The sighting of an eagle had not entered my thoughts when I set out to walk the trail south from Marrawah towards the Arthur River. Tasmanian devils had been my focus and I was in the north-west to spend time on a farm where it is possible to watch devils at war and peace at night.

Something planned and expected, though, is not the same as something coming, literally, out of the blue. Not that “wedgies’’ are new to me, a new bird for my checklist of birds spotted. I see them frequently crossing the Hobart suburb where I live. There I gaze in wonder without a tinge of nervousness. On broad wings they cross the sky between the two valleys framing my home, untroubled by angry forest ravens that rise to send them on their way.

The wedgie brings that place we call “the wild’’ to our suburb. The eagle is the lush-green pasture in spring, the snow-capped peak in winter, the mountain scree coated with early-morning frost. The eagle is the swaying swamp gum, a tumbling stream in the rainforest. The eagle is a winged wonder that lifts our spirits, urges us to fly with it, it distracts us on our way to the office, to tell us that life exists beyond the computer screen, beyond the pressures that rule the human daily life.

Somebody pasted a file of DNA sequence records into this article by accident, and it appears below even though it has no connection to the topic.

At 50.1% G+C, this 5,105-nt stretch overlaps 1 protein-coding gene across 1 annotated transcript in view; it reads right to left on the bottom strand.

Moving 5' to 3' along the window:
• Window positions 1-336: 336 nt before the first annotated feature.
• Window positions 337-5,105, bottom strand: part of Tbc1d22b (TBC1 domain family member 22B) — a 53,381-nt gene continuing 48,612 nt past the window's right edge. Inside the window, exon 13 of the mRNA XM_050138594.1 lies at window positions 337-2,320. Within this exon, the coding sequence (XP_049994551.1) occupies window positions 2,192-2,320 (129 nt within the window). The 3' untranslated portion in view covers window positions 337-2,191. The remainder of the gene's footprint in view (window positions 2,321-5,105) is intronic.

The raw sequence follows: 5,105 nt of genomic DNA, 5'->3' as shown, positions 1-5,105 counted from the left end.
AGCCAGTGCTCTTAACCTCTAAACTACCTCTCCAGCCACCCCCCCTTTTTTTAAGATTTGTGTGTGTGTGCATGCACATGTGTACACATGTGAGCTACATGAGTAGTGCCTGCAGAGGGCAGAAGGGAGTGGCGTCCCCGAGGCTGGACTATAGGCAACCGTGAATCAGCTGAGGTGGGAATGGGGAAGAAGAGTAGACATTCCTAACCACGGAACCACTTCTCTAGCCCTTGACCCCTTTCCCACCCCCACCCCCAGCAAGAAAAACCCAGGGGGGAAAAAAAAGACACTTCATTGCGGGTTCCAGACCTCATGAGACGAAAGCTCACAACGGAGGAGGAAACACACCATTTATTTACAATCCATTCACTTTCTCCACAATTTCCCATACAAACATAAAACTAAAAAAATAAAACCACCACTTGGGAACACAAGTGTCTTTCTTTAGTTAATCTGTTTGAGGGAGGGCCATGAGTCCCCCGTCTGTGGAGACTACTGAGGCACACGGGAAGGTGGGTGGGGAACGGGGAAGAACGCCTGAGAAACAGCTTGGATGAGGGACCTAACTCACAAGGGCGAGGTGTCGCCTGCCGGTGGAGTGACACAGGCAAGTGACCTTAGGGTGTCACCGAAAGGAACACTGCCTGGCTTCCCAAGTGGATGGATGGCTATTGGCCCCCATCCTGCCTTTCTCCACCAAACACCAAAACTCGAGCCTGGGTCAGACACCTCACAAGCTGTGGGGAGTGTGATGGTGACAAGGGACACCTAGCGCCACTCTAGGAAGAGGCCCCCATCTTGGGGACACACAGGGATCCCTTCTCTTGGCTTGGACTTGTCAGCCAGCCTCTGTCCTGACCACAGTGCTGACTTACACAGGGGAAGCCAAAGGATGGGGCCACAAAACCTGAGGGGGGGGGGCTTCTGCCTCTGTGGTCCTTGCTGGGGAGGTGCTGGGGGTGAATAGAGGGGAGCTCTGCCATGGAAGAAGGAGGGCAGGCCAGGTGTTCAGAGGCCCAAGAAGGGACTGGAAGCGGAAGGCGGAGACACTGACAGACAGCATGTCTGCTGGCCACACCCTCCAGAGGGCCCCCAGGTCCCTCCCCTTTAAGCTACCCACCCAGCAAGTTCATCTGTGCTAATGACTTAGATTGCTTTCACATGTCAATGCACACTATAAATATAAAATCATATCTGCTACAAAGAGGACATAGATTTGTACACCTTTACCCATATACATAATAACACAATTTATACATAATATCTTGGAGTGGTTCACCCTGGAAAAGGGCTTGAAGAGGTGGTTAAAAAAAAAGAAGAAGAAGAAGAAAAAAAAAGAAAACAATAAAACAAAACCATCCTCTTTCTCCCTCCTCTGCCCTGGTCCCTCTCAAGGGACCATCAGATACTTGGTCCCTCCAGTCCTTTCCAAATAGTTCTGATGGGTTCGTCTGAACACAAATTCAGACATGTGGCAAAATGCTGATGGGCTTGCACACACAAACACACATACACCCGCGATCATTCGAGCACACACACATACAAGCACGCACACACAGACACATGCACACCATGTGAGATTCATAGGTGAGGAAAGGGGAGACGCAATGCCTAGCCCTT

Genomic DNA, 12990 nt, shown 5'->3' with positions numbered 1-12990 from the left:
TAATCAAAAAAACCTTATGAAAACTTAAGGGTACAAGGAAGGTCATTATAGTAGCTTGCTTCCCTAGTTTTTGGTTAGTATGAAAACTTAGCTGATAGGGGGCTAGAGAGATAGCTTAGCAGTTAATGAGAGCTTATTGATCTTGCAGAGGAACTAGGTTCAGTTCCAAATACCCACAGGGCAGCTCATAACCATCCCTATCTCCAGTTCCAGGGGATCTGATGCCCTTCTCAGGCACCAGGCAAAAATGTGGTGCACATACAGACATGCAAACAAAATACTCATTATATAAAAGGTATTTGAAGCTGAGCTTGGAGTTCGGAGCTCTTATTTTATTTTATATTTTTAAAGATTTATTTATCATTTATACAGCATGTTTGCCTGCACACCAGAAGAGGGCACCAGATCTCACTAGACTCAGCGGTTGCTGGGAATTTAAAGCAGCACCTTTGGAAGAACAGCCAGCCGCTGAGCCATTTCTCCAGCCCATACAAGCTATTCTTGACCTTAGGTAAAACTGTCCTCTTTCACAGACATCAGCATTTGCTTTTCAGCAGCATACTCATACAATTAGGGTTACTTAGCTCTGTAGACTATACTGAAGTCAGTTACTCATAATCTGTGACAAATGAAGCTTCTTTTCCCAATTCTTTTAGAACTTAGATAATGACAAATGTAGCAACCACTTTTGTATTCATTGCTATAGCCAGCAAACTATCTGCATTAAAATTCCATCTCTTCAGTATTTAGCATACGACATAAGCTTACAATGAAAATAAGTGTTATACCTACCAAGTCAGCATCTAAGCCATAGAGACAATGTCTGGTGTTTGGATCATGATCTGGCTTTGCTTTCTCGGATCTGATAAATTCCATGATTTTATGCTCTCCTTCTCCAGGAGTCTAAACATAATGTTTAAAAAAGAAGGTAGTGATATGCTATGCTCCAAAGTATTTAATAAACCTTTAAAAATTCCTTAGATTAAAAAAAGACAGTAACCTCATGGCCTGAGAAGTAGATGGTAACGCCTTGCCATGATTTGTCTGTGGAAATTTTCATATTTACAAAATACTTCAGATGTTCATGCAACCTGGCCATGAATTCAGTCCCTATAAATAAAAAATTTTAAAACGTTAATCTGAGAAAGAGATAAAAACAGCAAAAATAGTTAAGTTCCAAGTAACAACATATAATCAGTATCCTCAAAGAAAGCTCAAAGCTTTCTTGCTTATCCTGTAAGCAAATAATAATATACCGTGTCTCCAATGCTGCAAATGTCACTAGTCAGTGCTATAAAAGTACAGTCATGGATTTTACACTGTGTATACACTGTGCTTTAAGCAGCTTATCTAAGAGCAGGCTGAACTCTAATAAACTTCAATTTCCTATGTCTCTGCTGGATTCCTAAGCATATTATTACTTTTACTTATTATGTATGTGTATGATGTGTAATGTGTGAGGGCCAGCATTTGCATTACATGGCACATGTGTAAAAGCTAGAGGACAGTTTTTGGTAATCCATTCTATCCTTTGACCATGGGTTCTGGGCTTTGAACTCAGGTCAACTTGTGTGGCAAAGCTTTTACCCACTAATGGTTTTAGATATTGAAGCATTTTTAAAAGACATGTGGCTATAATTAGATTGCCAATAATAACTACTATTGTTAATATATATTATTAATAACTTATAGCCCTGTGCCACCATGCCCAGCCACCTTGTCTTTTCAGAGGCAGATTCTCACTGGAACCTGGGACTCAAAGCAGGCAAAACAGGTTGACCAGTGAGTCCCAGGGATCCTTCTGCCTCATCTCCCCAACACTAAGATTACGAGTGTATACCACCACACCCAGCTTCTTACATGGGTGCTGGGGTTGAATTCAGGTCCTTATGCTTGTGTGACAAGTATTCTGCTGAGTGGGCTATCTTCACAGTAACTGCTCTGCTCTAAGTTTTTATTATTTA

Today the eagle may be symbolic of that world beyond the picket fence, the hedgerow and car port but in other ages it has carried a different kind of symbolism on its broad wings.

When Aborigines and eagles shared these lands, the silhouette of the eagle was etched into every horizon. In some Aboriginal cultures, the eagle was written into the night sky, the stars of the Southern Cross depicting a talon or the eagle itself.

The Aborigines who walked this track before me had known the eagle. It would have followed them, too, casting them in its shadow. It had been a witness to Aboriginal history for more than 40,000 years; fraternity and unity in a hard place by the sea. It would have followed them on their journeys south to trade for the hard rock to make their tools and weapons, and their migration inland when the fish weren’t running, or seals to be hunted had not come.

Before the eagle appeared on my walk I had seen evidence of Aboriginal settlement all around me. There were deep depressions in banks of sea-polished stones where Aboriginal hunters had lain in wait to ambush seals. There were hut hollows on raised ground just above the beach where the first Australians anchored shelters of bent tea-tree branches and kangaroo hides. The vantage point gave them a sweeping view of rock pool and beach, so they could watch over their children playing in the ocean, or watch for enemies.